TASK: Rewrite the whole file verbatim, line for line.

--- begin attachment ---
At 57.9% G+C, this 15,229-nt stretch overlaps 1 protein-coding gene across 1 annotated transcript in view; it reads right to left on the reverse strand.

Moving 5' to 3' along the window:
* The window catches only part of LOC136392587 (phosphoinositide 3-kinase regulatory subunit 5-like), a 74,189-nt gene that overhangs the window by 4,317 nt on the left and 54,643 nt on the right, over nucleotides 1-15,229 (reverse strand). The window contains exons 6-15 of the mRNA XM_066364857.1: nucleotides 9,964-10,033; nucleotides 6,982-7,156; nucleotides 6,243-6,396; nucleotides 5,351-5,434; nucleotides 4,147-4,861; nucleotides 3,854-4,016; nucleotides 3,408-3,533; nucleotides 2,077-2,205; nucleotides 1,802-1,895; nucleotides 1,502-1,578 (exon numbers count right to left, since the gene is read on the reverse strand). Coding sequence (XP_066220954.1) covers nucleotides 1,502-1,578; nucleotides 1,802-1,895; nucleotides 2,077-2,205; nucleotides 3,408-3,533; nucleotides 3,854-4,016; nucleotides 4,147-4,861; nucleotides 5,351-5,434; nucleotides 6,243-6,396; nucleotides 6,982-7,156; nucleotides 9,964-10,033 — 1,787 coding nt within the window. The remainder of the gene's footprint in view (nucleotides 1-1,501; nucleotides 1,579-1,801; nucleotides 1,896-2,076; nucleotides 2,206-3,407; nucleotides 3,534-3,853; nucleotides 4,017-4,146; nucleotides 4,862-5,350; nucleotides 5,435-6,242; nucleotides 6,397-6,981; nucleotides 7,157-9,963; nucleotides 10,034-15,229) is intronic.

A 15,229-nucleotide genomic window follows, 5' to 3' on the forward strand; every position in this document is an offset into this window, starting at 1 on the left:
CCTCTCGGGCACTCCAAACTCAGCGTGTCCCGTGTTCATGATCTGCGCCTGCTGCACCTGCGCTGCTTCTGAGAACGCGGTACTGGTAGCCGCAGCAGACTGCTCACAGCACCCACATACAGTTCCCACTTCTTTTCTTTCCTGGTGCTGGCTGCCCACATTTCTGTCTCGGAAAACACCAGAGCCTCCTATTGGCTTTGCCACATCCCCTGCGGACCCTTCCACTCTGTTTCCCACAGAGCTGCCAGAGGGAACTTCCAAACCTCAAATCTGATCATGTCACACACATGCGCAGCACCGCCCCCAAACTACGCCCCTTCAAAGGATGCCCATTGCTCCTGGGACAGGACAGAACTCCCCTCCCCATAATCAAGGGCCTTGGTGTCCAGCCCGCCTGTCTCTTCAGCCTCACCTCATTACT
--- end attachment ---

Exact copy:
At 57.9% G+C, this 15,229-nt stretch overlaps 1 protein-coding gene across 1 annotated transcript in view; it reads right to left on the reverse strand.

Moving 5' to 3' along the window:
* The window catches only part of LOC136392587 (phosphoinositide 3-kinase regulatory subunit 5-like), a 74,189-nt gene that overhangs the window by 4,317 nt on the left and 54,643 nt on the right, over nucleotides 1-15,229 (reverse strand). The window contains exons 6-15 of the mRNA XM_066364857.1: nucleotides 9,964-10,033; nucleotides 6,982-7,156; nucleotides 6,243-6,396; nucleotides 5,351-5,434; nucleotides 4,147-4,861; nucleotides 3,854-4,016; nucleotides 3,408-3,533; nucleotides 2,077-2,205; nucleotides 1,802-1,895; nucleotides 1,502-1,578 (exon numbers count right to left, since the gene is read on the reverse strand). Coding sequence (XP_066220954.1) covers nucleotides 1,502-1,578; nucleotides 1,802-1,895; nucleotides 2,077-2,205; nucleotides 3,408-3,533; nucleotides 3,854-4,016; nucleotides 4,147-4,861; nucleotides 5,351-5,434; nucleotides 6,243-6,396; nucleotides 6,982-7,156; nucleotides 9,964-10,033 — 1,787 coding nt within the window. The remainder of the gene's footprint in view (nucleotides 1-1,501; nucleotides 1,579-1,801; nucleotides 1,896-2,076; nucleotides 2,206-3,407; nucleotides 3,534-3,853; nucleotides 4,017-4,146; nucleotides 4,862-5,350; nucleotides 5,435-6,242; nucleotides 6,397-6,981; nucleotides 7,157-9,963; nucleotides 10,034-15,229) is intronic.

A 15,229-nucleotide genomic window follows, 5' to 3' on the forward strand; every position in this document is an offset into this window, starting at 1 on the left:
CCTCTCGGGCACTCCAAACTCAGCGTGTCCCGTGTTCATGATCTGCGCCTGCTGCACCTGCGCTGCTTCTGAGAACGCGGTACTGGTAGCCGCAGCAGACTGCTCACAGCACCCACATACAGTTCCCACTTCTTTTCTTTCCTGGTGCTGGCTGCCCACATTTCTGTCTCGGAAAACACCAGAGCCTCCTATTGGCTTTGCCACATCCCCTGCGGACCCTTCCACTCTGTTTCCCACAGAGCTGCCAGAGGGAACTTCCAAACCTCAAATCTGATCATGTCACACACATGCGCAGCACCGCCCCCAAACTACGCCCCTTCAAAGGATGCCCATTGCTCCTGGGACAGGACAGAACTCCCCTCCCCATAATCAAGGGCCTTGGTGTCCAGCCCGCCTGTCTCTTCAGCCTCACCTCATTACT